I come we can work in a language which we are not interested, is this means we shouldn’t have any personal interest if we
are a professional

April 13, 2007 at 8:54 am
(4) Denis Robert says:

If you want to be tied to Microsoft’s marketing department, go with .NET. If you want engineers and developers in charge, go Java. That’s the real answer.

.NET is, has always been, and will always be nothing but a marketing strategy (just as everything else is at Microsoft). The engineers created something interesting, then gave it to marketers, which destroyed it.

Another thing to consider is that there is very little innovation going on in the .NET world. Most of the real innovations (meaning the ones which you’re actually likely to use) are happening in Java or other languages. Things like ORM that works, DI, Aspect-oriented programming, EIP, all of these were created and developed in the Java space (some, like Hibernate and Spring, are now being ported to .NET). Microsoft keeps creating new products, but few of their ideas are actually crossing over.

Most enterprise-level development is done in Java. .NET is not really used for mission-critical apps, except for old VB shops who felt they had no choice but to follow where Microsoft leads them. Web development is still dominated by Java and PHP; ASP.NET tends to be far too heavy for the Internet at large, relying on catastrophically large stateful data.

No one every got fired for buying IBM; I’d say the same thing is true of Java.

PS: Mono is not a real option. It’s currently far behind the official .NET release, and will remain in that state forever; Microsoft will make sure of that. It’s also quite buggy, and it’s reason for being disappeared when Java was opened.

April 13, 2007 at 9:34 am
(5) visualbasic says:

Denis,

I was really hoping that a Java true believer would comment. There’s no way I could describe the intense emotion of a technology missionary like the real thing does it. Thanks very much for posting.

April 15, 2007 at 10:08 am
(6) Glenn Petrant says:

Just as English has become the de facto international language of business, Microsoft Windows has become the de facto international OS of computing. English didn’t become the de facto international language of business because it was voted as the ‘best’ all-purpose language. In fact, it is culturally biased, idiosyncratic, and nationalistic par excellence. Like English, VB.NET is also culturally biased (Microsoft), idiosyncratic, and nationalistic (proprietary) par excellence. Java, on the other hand, would be the equivalent of Esperanto: a modern new language which was developed to be culturally neutral, globally accepted, and well ‘behaved’. So, how many people do you know, speak Esperanto?

For better or for worse, Microsoft Windows won’t be going away anytime soon. Programming languages, like spoken ones, are not popular by merit. They are popular by power (not inherent power, but the power derived from being hosted by the most powerful countries/companies). When the countries/companies which host them (England, North America, Australia, etc./Microsoft) weaken, so will their pervasiveness. Until then, I will bank my programming needs on the language which will give me the maximum benefit from the biggest market, with the least expenditure of time and energy. Sorry, but Java doesn’t even come close. Maybe from a pure programming perspective, Java is ‘better’ than VB, but as long as Microsoft rules, VB.NET rules.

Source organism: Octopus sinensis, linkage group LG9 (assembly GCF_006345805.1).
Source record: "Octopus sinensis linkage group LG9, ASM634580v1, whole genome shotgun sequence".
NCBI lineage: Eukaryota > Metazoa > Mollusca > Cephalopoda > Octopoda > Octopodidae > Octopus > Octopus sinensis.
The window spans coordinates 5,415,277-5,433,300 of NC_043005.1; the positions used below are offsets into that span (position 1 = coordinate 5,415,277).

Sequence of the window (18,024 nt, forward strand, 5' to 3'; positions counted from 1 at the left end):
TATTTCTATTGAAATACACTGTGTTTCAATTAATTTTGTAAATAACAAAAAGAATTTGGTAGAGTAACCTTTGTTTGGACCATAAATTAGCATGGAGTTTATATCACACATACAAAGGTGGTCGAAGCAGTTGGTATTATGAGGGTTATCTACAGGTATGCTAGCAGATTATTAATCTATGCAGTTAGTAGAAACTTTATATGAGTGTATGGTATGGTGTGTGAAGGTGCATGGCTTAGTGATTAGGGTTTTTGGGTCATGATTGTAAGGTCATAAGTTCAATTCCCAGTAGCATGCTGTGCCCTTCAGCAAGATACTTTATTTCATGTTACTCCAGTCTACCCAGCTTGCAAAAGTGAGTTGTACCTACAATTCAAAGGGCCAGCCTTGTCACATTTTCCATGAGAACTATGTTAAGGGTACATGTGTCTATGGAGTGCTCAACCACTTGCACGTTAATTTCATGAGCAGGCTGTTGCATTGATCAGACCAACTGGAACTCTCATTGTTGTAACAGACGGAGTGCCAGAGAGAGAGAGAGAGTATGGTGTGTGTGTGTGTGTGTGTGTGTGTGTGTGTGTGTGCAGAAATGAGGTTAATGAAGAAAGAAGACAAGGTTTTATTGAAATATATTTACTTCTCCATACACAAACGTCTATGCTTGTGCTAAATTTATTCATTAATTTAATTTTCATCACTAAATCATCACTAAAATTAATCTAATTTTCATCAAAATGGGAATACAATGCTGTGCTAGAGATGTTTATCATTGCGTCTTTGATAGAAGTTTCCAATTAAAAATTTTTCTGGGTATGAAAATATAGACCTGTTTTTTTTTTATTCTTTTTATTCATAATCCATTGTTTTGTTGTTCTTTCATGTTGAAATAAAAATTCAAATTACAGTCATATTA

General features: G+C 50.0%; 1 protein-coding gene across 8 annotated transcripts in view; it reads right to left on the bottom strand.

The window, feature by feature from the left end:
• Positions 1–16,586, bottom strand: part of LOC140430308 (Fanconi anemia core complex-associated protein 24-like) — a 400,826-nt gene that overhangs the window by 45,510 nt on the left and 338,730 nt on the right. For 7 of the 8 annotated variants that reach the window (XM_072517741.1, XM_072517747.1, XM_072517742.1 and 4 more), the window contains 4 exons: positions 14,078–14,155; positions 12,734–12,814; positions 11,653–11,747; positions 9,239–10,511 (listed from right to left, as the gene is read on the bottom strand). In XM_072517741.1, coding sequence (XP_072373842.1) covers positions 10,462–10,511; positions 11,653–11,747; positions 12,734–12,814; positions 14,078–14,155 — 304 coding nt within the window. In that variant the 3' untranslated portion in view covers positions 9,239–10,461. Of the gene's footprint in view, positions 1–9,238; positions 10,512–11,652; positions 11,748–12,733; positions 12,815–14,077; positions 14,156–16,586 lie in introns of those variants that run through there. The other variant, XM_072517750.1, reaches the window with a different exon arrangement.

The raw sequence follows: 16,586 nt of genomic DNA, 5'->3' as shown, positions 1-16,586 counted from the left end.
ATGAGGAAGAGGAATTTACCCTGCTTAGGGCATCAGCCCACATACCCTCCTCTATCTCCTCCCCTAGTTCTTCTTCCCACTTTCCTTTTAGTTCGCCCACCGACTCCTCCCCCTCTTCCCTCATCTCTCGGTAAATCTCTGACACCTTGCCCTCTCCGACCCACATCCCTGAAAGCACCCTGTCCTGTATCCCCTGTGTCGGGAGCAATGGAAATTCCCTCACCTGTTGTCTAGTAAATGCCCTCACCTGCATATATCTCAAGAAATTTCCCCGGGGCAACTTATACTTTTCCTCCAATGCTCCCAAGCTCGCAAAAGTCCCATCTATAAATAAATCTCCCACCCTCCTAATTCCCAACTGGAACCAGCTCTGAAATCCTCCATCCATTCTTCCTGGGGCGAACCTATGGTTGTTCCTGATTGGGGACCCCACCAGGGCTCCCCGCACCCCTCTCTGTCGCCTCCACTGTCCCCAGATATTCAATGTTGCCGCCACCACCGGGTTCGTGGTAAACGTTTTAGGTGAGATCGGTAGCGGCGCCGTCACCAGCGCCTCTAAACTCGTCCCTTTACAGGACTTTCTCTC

April 15, 2007 at 10:53 am
(7) visualbasic says:

Glenn –

I LOVE a good analogy and your’s is great! An analogy is never completely true or false, but like a spotlight in a dark room, it reveals one part of something with penetrating brilliance.

Thanks for posting!

April 15, 2007 at 4:23 pm
(8) Phil says:

Speaking as an absolute novice.

I am learnig to program in using the express version of Visual Basic, I chose this because I had a feeling it would do what I wanted, enable my computer to “speak to” various I/O devices, and because I am acustomed to using QB45, and most of all because it was free.

I Have seen many really impressive Web pages that use Java applets and I would love to be able to produce applets like those available from “Anfy” but

MY UNDERSTANDING is that Java is for the web, or games on mobile phones, if you want to run it on a computer you have to run it in a bowser where as visual basic is for “real World” applications, perhaps more suited to “screen” input/output rather than control of external machinery but it can be used for external control.

No doubt there are those who will cringe at my ignorance about Java but I have struggled with tutorials from Sun and Borland and various other offerings that people have taken the time to write and publish on the web, The one thing they all seem to point to is that Java is for the web.

Where as after just one of Mr Mabbutts tutorials on VB express and a bit of research on the web I was able to interface to Various “Sensors” and process the information from them.